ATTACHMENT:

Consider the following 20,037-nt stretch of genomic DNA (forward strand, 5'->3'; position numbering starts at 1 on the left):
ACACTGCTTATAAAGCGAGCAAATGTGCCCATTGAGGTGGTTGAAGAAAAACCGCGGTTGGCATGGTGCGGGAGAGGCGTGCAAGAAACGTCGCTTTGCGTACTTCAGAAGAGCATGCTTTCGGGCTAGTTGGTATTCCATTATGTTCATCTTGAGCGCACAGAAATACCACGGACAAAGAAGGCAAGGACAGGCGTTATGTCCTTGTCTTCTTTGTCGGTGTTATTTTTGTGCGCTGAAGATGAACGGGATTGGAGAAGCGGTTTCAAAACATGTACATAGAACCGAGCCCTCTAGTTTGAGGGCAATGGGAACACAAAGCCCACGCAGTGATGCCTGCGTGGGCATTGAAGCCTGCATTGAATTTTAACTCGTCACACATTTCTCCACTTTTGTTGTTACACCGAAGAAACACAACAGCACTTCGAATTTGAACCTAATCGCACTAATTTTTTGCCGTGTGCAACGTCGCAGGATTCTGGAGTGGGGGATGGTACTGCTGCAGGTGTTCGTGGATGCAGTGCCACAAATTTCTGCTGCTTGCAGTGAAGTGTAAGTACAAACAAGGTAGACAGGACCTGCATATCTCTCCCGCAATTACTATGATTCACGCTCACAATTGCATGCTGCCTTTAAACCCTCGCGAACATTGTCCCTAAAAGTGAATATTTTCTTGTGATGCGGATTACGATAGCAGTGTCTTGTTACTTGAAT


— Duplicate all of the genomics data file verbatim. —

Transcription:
Consider the following 20,037-nt stretch of genomic DNA (forward strand, 5'->3'; position numbering starts at 1 on the left):
ACACTGCTTATAAAGCGAGCAAATGTGCCCATTGAGGTGGTTGAAGAAAAACCGCGGTTGGCATGGTGCGGGAGAGGCGTGCAAGAAACGTCGCTTTGCGTACTTCAGAAGAGCATGCTTTCGGGCTAGTTGGTATTCCATTATGTTCATCTTGAGCGCACAGAAATACCACGGACAAAGAAGGCAAGGACAGGCGTTATGTCCTTGTCTTCTTTGTCGGTGTTATTTTTGTGCGCTGAAGATGAACGGGATTGGAGAAGCGGTTTCAAAACATGTACATAGAACCGAGCCCTCTAGTTTGAGGGCAATGGGAACACAAAGCCCACGCAGTGATGCCTGCGTGGGCATTGAAGCCTGCATTGAATTTTAACTCGTCACACATTTCTCCACTTTTGTTGTTACACCGAAGAAACACAACAGCACTTCGAATTTGAACCTAATCGCACTAATTTTTTGCCGTGTGCAACGTCGCAGGATTCTGGAGTGGGGGATGGTACTGCTGCAGGTGTTCGTGGATGCAGTGCCACAAATTTCTGCTGCTTGCAGTGAAGTGTAAGTACAAACAAGGTAGACAGGACCTGCATATCTCTCCCGCAATTACTATGATTCACGCTCACAATTGCATGCTGCCTTTAAACCCTCGCGAACATTGTCCCTAAAAGTGAATATTTTCTTGTGATGCGGATTACGATAGCAGTGTCTTGTTACTTGAAT